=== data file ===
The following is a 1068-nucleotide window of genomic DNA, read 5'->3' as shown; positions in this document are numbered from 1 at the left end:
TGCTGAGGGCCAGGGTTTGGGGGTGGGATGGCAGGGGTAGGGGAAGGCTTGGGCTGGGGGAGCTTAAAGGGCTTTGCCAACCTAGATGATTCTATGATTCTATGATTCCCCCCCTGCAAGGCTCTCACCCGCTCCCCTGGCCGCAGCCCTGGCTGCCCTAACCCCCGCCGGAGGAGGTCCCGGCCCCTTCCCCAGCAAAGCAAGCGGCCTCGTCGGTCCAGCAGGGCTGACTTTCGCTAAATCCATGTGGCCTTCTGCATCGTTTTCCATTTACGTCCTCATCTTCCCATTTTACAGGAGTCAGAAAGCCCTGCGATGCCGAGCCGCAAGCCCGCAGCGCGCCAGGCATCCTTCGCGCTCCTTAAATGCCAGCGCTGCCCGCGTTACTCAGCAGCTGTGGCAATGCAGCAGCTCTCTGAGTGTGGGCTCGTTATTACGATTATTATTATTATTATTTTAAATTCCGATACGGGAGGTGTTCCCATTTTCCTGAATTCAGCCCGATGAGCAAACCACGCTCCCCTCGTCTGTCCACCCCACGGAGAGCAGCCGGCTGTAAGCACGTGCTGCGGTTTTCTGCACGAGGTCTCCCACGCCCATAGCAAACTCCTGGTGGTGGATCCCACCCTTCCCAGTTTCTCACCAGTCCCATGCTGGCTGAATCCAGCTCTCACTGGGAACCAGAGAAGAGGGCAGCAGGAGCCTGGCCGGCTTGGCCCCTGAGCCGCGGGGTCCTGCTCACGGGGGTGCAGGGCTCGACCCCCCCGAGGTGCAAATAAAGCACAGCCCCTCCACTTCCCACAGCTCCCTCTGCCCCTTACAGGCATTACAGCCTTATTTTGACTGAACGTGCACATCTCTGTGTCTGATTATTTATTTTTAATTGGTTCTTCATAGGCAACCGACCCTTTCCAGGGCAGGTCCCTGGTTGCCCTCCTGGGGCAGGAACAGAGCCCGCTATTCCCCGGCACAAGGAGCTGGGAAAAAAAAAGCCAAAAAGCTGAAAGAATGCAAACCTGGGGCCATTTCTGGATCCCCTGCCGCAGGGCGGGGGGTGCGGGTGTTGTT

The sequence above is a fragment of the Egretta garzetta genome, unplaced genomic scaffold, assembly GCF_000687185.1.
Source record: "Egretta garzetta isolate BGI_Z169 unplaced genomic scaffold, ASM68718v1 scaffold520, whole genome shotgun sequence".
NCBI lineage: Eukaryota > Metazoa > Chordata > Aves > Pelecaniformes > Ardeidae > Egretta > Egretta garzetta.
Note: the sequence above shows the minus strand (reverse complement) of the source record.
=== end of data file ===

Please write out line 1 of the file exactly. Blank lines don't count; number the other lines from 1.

The following is a 1068-nucleotide window of genomic DNA, read 5'->3' as shown; positions in this document are numbered from 1 at the left end: